Welcome to the plastic planet: Of the 9.1 billion tons of it we've churned out since the 1950s, roughly half was produced in the last decade or so, according to a recent study published in Science Advances. And 6.9 billion tons of it has ended up as waste—only 9 percent was recycled, while 79 percent wound up as litter or in landfills. (The rest is still in use.)
And you may not realize how much plastic you're using. There are endless sources in our everyday lives—disposable razors, fleece jackets, shoes, toothbrushes and more. The Ocean Conservancy reports that cigarette butts (yep, there's plastic in the filters) top the list of trash found at beach cleanups.
Much of this trash ends up in the ocean. In 2010 alone, an estimated 8.8 million tons of it entered the sea—equivalent to dumping a garbage-truckload of plastic into the ocean every minute, says Amy V. Uhrin, M.S., chief scientist of the Marine Debris Program of the National Oceanic and Atmospheric Administration.
Oh, and that 9.1 billion tons of plastic we mentioned earlier? Yeah, a lot of it is still hanging around. Most plastics never really go away. They only break into smaller and smaller pieces, including tiny bits called microplastics. There are an estimated 5 trillion microplastics floating in the oceans.
Unfortunately, marine creatures like oysters, sea turtles and corals mistake these particles for food. Consequently, they're not only suffering from malnutrition from not eating real food, they're also ingesting harmful chemicals: microplastics absorb other toxic contaminants in the ocean. Some of these chemicals have been shown to cause hormonal imbalances, hinder reproduction and lead to liver damage in fish.
And with evidence showing that plankton at the bottom of the food chain may be affected by plastic, the outlook for us at the top isn't good.
Care for a sprinkling of microplastics with your meal? Yes, the same pollutants ubiquitous in our environment may end up on your plate.
Researchers have found microplastics in fish, sea salt and even drinking water.
The question of how microplastics impact the human body has yet to be studied, says Laura Vandenberg, Ph.D., at the University of Massachusetts, Amherst (it's only been investigated in animals). "But the fact that microplastics are found in the flesh of fish and other organisms suggests that they're not simply passing through animals, so why would we expect they're benignly passing through us?" she asks.
That said, we do have some insight on the chemicals these plastics are made of, because we're constantly interacting with them in our daily lives, including items made with:
These can leach into food and act as endocrine disruptors, interfering with the hormones in our bodies, and may promote metabolic diseases like obesity and diabetes. Other research suggests BPA exposure is linked with an increased risk of cancer. While these chemicals are associated with a host of diseases, it's important to realize that they're only one piece of the puzzle—not the sole cause.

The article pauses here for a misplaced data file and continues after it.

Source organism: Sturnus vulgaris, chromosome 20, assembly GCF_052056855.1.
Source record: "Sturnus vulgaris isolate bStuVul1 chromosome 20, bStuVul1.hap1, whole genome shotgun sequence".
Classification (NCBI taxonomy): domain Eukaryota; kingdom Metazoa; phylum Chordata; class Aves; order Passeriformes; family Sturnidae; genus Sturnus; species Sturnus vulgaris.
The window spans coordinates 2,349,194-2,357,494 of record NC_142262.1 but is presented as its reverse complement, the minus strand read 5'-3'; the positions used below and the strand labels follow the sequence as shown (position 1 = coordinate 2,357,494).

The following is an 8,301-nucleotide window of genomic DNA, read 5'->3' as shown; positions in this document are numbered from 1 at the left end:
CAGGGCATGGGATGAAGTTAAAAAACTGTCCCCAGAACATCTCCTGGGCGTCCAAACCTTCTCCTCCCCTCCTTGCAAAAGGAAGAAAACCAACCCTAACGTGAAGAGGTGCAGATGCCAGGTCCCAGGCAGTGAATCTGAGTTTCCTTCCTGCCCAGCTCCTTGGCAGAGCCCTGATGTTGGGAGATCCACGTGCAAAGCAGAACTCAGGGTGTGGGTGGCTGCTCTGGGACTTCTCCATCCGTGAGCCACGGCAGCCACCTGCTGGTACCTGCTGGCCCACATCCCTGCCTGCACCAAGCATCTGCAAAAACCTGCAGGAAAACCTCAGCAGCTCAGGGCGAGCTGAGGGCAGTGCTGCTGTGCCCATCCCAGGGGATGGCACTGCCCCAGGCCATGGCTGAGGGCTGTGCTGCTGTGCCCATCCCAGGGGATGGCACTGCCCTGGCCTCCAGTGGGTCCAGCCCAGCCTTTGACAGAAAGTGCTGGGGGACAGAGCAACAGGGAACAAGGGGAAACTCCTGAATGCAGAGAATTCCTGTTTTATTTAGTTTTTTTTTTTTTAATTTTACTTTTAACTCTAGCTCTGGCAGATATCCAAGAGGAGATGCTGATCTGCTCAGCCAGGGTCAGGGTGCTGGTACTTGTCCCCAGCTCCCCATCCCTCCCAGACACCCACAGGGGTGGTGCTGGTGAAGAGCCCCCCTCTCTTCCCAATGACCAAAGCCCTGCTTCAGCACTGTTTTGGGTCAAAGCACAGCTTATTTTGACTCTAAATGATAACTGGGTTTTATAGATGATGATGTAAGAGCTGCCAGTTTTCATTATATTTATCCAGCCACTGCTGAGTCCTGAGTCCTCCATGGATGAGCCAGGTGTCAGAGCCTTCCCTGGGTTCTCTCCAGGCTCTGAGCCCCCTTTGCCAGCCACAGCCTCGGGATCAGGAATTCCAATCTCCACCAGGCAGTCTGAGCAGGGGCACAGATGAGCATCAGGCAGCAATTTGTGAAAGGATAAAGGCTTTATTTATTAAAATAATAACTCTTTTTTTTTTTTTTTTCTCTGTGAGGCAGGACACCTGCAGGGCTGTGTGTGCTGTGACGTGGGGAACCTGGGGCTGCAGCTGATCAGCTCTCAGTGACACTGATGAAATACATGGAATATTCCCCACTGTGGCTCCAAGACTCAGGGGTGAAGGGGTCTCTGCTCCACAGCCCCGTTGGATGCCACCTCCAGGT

All of this sounds alarming, but let's put it into perspective. In the grand scheme of your health, focusing on your overall diet is more constructive than fixating on plastic. "Let's not distort the real risk here," says David L. Katz, M.D., director of the Yale University Prevention Research Center. "We all know that a diet of whole foods, mostly plants, is good for us. Such a diet not only minimizes bad chemicals in the food we eat—more importantly, it minimizes the bad food we eat."
So don't stress about the plastic you can't get out of your life. Avoiding all of it is practically impossible anyway. Best to celebrate small victories, like switching to reusable glass containers and ditching straws.
Some other steps you can take:
To protect yourself from microplastics in the fish you eat, follow the same advice you do for mercury—skip the top predators, like tuna, tilefish, bluefish and shark, where contaminants tend to accumulate.
To keep plastics out of your drinking water, opt for an under-sink reverse-osmosis filter, like select ones made by Whirlpool and 3M, that catch smaller particles than fridge or pitcher filters do.
Pitch in at your local beach cleanup. Better yet, log the plastic you collect with the free app Clean Swell. The Ocean Conservancy uses this data in its global database on pollution to inform trash solutions (and you get fun badges, to boot).
Get political. Support groups like the 5 Gyres Institute, a nonprofit that fights plastic pollution at several levels. One way they do so is by providing research to lobbyists who advocate for stronger pollution laws.
Get involved with environmental organizations, such as the Plastic Pollution Coalition and the Surfrider Foundation. Whether it's volunteering your time or a giving a monetary donation, anything you can offer helps.